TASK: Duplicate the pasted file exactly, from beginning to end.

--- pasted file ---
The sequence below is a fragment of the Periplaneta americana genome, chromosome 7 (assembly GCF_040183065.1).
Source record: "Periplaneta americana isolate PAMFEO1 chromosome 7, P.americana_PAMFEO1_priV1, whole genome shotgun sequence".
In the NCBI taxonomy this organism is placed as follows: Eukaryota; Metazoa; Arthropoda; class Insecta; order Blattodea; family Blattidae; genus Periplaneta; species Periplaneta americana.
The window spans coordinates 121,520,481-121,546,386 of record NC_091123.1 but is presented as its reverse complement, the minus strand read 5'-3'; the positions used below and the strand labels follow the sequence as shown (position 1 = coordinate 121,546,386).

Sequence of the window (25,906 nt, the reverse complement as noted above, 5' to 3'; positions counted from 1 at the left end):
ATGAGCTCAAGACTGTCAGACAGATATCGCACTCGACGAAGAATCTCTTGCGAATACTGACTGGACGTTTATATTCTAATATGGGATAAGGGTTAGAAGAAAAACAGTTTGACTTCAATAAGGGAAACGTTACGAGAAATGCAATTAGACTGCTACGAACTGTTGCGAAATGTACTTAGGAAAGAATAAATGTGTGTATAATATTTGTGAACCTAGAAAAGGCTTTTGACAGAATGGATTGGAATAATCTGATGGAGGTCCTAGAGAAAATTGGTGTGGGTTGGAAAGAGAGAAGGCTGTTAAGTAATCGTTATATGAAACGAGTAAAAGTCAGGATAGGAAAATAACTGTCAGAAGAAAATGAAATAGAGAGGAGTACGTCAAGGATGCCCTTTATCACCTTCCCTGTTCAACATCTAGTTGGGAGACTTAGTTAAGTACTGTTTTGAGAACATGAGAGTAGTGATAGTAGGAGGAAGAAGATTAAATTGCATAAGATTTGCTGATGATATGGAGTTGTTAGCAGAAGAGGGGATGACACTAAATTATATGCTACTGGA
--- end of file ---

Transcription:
The sequence below is a fragment of the Periplaneta americana genome, chromosome 7 (assembly GCF_040183065.1).
Source record: "Periplaneta americana isolate PAMFEO1 chromosome 7, P.americana_PAMFEO1_priV1, whole genome shotgun sequence".
In the NCBI taxonomy this organism is placed as follows: Eukaryota; Metazoa; Arthropoda; class Insecta; order Blattodea; family Blattidae; genus Periplaneta; species Periplaneta americana.
The window spans coordinates 121,520,481-121,546,386 of record NC_091123.1 but is presented as its reverse complement, the minus strand read 5'-3'; the positions used below and the strand labels follow the sequence as shown (position 1 = coordinate 121,546,386).

Sequence of the window (25,906 nt, the reverse complement as noted above, 5' to 3'; positions counted from 1 at the left end):
ATGAGCTCAAGACTGTCAGACAGATATCGCACTCGACGAAGAATCTCTTGCGAATACTGACTGGACGTTTATATTCTAATATGGGATAAGGGTTAGAAGAAAAACAGTTTGACTTCAATAAGGGAAACGTTACGAGAAATGCAATTAGACTGCTACGAACTGTTGCGAAATGTACTTAGGAAAGAATAAATGTGTGTATAATATTTGTGAACCTAGAAAAGGCTTTTGACAGAATGGATTGGAATAATCTGATGGAGGTCCTAGAGAAAATTGGTGTGGGTTGGAAAGAGAGAAGGCTGTTAAGTAATCGTTATATGAAACGAGTAAAAGTCAGGATAGGAAAATAACTGTCAGAAGAAAATGAAATAGAGAGGAGTACGTCAAGGATGCCCTTTATCACCTTCCCTGTTCAACATCTAGTTGGGAGACTTAGTTAAGTACTGTTTTGAGAACATGAGAGTAGTGATAGTAGGAGGAAGAAGATTAAATTGCATAAGATTTGCTGATGATATGGAGTTGTTAGCAGAAGAGGGGATGACACTAAATTATATGCTACTGGA